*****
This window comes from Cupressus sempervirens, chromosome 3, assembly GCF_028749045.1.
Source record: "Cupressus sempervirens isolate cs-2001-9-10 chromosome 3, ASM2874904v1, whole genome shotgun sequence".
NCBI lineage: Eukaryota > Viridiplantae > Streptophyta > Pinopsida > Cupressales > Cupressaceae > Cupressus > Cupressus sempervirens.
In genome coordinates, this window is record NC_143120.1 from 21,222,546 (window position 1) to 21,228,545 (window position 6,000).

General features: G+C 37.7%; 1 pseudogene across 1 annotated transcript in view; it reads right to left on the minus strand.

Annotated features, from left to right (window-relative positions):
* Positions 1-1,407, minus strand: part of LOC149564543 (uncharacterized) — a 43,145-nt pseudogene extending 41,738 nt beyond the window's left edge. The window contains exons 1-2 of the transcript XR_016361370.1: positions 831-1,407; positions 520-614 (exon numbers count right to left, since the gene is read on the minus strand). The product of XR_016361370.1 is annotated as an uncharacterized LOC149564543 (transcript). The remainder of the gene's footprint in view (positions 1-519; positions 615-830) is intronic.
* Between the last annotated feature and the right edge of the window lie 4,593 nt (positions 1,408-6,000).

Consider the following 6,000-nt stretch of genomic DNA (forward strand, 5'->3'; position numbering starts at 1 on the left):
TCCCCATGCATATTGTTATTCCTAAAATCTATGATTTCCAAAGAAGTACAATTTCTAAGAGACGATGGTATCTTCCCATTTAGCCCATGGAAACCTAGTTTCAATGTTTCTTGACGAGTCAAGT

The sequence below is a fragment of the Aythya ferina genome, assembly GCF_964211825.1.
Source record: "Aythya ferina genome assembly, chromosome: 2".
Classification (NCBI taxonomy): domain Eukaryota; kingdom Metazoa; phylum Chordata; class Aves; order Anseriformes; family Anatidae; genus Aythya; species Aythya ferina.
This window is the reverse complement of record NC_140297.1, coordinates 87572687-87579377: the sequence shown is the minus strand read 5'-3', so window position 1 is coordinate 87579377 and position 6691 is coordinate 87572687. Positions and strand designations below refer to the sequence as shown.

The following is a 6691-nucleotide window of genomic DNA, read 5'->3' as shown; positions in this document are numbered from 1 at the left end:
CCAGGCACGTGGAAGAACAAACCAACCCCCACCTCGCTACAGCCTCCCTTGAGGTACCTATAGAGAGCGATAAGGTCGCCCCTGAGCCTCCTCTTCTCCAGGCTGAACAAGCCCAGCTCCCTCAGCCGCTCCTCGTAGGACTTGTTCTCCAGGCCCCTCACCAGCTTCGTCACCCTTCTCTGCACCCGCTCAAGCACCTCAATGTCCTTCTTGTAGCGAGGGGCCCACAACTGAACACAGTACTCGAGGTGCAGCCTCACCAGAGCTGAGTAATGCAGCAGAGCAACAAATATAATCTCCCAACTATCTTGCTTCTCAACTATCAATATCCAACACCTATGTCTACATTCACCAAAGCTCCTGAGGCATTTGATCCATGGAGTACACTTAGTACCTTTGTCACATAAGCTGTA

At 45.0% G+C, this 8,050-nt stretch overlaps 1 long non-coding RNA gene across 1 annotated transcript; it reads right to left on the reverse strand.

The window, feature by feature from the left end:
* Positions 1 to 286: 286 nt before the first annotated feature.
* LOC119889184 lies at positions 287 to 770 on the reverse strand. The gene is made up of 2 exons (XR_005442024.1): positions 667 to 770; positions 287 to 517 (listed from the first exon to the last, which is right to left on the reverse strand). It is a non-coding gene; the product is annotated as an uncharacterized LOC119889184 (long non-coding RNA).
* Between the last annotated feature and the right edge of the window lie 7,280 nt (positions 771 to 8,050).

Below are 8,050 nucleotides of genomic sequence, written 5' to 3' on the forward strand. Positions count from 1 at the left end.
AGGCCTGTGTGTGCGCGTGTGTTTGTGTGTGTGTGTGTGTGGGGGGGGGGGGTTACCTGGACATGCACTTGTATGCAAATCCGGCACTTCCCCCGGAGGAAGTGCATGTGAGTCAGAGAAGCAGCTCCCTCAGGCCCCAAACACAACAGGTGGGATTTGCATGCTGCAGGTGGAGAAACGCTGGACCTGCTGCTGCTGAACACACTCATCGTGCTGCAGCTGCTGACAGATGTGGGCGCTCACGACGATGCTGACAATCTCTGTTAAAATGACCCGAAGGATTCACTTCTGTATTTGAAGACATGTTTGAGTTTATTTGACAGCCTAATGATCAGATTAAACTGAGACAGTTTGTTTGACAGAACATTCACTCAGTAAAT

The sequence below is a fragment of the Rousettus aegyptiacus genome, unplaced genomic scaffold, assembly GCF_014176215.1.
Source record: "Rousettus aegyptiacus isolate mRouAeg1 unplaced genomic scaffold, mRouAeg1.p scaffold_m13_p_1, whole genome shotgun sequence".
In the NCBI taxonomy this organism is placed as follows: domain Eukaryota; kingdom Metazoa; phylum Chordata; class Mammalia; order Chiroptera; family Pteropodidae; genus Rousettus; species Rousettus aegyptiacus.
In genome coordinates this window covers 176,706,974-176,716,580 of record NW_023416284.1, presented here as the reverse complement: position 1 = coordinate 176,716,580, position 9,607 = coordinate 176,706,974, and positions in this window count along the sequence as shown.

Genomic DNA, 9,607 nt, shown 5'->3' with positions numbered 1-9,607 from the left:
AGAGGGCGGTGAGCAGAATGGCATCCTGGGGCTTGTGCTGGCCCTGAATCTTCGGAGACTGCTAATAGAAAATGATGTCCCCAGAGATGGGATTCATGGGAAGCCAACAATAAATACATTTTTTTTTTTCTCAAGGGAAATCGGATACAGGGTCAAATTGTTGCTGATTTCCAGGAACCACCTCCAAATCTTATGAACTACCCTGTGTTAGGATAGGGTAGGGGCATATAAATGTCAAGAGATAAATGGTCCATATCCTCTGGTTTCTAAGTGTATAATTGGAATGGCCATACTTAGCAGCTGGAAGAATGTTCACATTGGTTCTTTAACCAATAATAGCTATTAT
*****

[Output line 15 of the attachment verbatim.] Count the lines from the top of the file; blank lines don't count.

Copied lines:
The following is a 6691-nucleotide window of genomic DNA, read 5'->3' as shown; positions in this document are numbered from 1 at the left end: